Anyway, camp. I know, I know. When the kids are home they're underfoot and messing things up--hell who am I kidding? They're breaking things, important things sometimes, let's be clear about that. The only thing is, when they go back to school in the fall, it will feel different for both of us (and I'll have several repair crews in at once to minimize disruption in our newly minted routine). It will be alien to have such stringent schedule after such a lax summer. But for goodness sake!  It's the summer between Kindergarten and First Grade!   We often only understand the meaning of experiences by contrasting them with other opposite experiences.  It seemed like they were running an ultra marathon with no rest stops.  They had no time to synthesize or metabolize what they were learning anywhere. Not at school or any of their "enriching" after school activities.  They, hey who am I kidding? IIIIIII needed the break.  I need to get to know them. The way they move through a day, an evening, a conflict, a boo boo.  I'm burning daylight here! Elliot is going to be 7 in August.  They ain't going to be hanging around Mom (by choice anyway) in a couple of very short years.  Perish the thought.

That space of boredom (right after they get too bored to wreck the drywall anymore) is the crucible of creativity.  I built entire cities including multistory apartments for Barbie and Ken. They had a hand dug, trash-bag-lined, in-ground swimming pool with a diving board made from a sponge and a balsa wood ladder.  Barbie had the latest fashions thanks to my old single socks and some Christmas ribbon.  These times of singularly building this stuff are some of my most vivid and happy childhood memories.  I was allowed to be bored and then allowed the space to figure out how to solve that-- without setting something aflame, of course.  Sometimes my neighbor Lisa would even help. (That is, before we started stealing cigarettes and setting them aflame. Shhh don't tell my parents).

So it's Camp Screaming-Mamasan on the shores of Lake I-don't-Care-Who-Started-It for the Summer of 2013.   We're going on week number 4 and everybody seems pretty stinking bored yet really, really happy.  They're still wild and mostly horribly ill-behaved. I'm often terribly embarrassed by my "parental inadequacy" (never by their cuteness, though).  But, as I have said before, good mothers are really hard to come by these days.  I'm still looking for one to parent my kids (and, of course, provide them with an enriching summer---or not).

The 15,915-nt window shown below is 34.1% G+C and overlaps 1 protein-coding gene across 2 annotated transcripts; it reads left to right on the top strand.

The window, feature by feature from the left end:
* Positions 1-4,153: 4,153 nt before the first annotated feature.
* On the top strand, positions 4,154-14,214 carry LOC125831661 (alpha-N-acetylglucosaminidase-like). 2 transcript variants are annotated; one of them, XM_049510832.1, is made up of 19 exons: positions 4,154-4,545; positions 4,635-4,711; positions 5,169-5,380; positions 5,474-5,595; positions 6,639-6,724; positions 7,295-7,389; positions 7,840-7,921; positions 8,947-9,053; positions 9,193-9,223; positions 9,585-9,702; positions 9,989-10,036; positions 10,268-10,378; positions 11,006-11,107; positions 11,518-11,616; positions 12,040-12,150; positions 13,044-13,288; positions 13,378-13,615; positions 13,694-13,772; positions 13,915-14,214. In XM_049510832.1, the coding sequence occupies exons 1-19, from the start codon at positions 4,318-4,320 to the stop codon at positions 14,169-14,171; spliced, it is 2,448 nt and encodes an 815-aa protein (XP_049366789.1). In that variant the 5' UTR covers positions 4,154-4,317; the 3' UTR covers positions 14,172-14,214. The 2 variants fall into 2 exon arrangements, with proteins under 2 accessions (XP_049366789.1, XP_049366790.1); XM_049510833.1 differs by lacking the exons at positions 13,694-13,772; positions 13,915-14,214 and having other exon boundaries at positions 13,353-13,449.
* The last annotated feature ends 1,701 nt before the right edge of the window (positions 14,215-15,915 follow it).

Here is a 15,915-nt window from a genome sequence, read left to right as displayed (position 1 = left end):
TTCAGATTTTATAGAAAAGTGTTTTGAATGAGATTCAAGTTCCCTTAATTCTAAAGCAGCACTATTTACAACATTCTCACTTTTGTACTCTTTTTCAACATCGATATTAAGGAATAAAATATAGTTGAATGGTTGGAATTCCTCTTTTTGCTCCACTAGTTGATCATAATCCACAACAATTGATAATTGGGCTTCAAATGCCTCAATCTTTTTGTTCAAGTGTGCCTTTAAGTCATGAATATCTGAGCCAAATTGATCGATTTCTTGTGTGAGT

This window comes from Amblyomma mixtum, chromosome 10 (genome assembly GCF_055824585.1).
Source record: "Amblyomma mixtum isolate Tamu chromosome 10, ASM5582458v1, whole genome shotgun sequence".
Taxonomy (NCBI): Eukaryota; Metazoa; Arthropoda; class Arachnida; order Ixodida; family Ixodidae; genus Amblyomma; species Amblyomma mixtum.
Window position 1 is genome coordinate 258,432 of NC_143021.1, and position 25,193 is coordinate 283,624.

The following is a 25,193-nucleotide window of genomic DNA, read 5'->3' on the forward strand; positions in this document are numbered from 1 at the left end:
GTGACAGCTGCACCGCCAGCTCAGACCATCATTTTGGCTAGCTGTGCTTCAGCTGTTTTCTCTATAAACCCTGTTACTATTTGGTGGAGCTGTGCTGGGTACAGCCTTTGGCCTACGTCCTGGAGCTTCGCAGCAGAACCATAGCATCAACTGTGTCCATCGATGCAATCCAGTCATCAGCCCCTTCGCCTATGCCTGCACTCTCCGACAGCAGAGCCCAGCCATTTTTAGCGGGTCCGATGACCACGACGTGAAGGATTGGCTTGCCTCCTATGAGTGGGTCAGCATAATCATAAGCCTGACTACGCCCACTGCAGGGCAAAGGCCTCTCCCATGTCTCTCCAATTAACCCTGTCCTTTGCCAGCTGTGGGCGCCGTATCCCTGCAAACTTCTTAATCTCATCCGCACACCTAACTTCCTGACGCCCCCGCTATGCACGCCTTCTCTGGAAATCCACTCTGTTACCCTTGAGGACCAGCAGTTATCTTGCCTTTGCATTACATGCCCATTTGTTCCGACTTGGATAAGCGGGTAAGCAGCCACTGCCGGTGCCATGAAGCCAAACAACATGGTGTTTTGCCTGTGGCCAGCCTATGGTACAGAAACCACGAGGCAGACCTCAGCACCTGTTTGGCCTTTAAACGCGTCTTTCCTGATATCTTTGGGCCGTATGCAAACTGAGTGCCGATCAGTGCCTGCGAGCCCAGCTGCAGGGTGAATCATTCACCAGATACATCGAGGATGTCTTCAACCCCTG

I'll be taking applications through the end of this month.

Happy 4th of July everybody.

Wednesday, July 3, 2013

Work Hard and Be Nice (to Yourself)

Work Hard and Be Nice (to Yourself)

I was speaking to a beloved family member recently.  We were discussing self-critical talk of the out-loud variety.   I shared that growing up it was never anything that my mother or father said directly TO me that hurt as much as hearing them berate themselves.   Both of my parents are incredibly accomplished, driven and involved.  They asked a lot of themselves which was a great example for us.  So, I'm assuming that the self-critical talk was part of their motivating methodology. I think I started to copy the model they used on themselves much more than use what they were saying directly to me.  Interesting to own that out loud now that I'm a parent.

This beloved family member (I'm lucky to have no other sort) said that her girls recoil in visible pain when she does the same to herself--calls herself stupid or something along those lines--in front of them.  

I have reflected on this conversation for the past week or so.

Why is it that when we call ourselves something horrible (like fat or stupid or lazy--and don't lie to me, I've heard just about everybody say something along these lines to themselves) it has a profoundly negative effect on others?   Maybe 'why?' isn't the right question.  Maybe the right question is 'why don't you just stop that shit right now?!'  'Drop the knife,' as Hafiz says.  Stop turning it on yourself.  Because let's face it,  there is no such thing as 'he's only hurting himself.'

If you can't be nice to you for your own sake, be nice to you for the entire rest of the 7 billion people on the planet's sake.  I posted this yesterday: "Tug on anything at all and you'll find it connected to everything else in the universe." -- John Muir

My Dad used to have this little wooden box with a hinge on it.  The top of it had the words "The Secret to Success" and "open" on it.  When you opened the box it just said "Hard Work!"  The photo above is something that I bought at the hardware store a couple of weeks ago.   I'm always trying to distill wisdom into phrases or sentences that I can easily repeat to myself. Of course, I never remember them because I can't imagine needing to write them down, they're so wise and all, that, like who could ever forget them?  Anyway, I found this little nugget.  It's a variation on my Dad's little success box with 2 caveats.  I like it a lot.

I'm reprinting this excerpt from Hafiz thanks to Heather Kopp at

Once a young woman asked Hafiz, “What is the sign of someone knowing God?” Hafiz remained silent for a few moments and looked deep into the young person’s eyes, then said, “Dear, they have dropped the knife. They have dropped the cruel knife most so often use upon their tender self and others.” (Ladinsky)